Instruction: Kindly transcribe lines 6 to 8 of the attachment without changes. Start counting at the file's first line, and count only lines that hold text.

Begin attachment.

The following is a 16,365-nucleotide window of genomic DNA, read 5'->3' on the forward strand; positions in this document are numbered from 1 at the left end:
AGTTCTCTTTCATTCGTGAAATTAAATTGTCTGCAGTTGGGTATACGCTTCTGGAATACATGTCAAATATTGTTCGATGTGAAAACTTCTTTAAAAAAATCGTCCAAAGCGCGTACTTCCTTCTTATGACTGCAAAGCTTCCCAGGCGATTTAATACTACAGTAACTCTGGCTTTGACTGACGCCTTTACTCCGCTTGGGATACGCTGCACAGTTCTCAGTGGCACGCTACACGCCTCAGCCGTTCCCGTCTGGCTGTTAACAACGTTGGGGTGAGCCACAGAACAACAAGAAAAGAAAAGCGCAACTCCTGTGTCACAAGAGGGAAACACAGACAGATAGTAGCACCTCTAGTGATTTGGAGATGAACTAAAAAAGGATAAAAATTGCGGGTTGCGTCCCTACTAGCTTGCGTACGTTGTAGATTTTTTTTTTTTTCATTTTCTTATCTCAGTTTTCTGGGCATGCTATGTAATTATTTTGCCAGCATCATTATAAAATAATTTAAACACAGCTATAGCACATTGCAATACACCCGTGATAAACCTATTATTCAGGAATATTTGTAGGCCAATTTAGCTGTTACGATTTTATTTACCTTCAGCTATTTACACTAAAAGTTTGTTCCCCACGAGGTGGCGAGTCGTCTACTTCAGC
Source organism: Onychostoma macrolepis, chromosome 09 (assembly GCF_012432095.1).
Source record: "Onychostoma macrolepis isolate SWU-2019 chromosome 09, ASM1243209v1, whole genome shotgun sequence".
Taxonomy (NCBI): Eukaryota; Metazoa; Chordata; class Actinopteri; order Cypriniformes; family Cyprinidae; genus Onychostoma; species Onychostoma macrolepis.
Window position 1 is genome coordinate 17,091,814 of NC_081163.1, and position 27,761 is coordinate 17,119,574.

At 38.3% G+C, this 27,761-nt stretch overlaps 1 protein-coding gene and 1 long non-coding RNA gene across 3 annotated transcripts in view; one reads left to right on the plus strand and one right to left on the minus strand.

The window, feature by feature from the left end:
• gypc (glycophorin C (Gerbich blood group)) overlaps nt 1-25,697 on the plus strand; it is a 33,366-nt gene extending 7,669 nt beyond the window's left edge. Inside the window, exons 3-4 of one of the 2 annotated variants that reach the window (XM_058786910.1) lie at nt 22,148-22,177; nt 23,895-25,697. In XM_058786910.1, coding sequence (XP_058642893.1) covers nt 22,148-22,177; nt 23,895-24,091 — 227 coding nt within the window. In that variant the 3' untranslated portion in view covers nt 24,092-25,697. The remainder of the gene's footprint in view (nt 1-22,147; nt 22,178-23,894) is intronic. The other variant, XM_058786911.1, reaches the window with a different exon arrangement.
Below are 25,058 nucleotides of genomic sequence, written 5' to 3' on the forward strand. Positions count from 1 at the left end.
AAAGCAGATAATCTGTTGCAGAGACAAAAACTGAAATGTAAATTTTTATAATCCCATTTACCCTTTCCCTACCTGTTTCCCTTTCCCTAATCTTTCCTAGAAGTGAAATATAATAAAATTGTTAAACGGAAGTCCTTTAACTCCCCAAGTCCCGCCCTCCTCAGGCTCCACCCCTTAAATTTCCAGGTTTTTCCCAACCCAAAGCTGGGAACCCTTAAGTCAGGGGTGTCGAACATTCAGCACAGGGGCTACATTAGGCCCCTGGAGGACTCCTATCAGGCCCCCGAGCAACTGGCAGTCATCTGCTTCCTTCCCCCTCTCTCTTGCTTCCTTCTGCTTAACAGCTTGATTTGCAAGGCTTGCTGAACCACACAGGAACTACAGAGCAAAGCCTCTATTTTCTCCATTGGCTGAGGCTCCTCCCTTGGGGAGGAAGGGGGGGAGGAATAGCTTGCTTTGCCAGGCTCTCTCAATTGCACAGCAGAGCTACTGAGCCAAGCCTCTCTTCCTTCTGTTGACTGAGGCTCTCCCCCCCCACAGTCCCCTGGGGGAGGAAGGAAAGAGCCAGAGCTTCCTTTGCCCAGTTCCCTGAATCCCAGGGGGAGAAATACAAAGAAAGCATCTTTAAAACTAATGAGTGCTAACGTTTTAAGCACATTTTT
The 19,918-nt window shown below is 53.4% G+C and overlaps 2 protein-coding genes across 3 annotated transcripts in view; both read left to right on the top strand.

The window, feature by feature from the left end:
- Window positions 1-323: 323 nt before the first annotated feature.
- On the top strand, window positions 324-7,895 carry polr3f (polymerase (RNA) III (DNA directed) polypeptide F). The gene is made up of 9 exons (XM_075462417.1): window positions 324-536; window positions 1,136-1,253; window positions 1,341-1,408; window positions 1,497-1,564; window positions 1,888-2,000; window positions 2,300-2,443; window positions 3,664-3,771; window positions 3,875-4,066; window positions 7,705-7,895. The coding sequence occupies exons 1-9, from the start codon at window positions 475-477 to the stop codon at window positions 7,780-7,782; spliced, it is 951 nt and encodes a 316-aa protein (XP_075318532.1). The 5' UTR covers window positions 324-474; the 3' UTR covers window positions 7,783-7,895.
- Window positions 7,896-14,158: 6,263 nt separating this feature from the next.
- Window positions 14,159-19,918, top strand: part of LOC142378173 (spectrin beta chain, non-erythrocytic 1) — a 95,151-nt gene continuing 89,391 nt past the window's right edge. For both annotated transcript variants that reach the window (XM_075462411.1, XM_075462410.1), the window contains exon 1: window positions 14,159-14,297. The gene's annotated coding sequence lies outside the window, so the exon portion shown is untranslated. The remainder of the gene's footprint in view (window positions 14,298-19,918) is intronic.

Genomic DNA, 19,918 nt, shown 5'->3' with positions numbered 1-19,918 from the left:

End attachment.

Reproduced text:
Window position 1 is genome coordinate 17,091,814 of NC_081163.1, and position 27,761 is coordinate 17,119,574.

At 38.3% G+C, this 27,761-nt stretch overlaps 1 protein-coding gene and 1 long non-coding RNA gene across 3 annotated transcripts in view; one reads left to right on the plus strand and one right to left on the minus strand.

The window, feature by feature from the left end: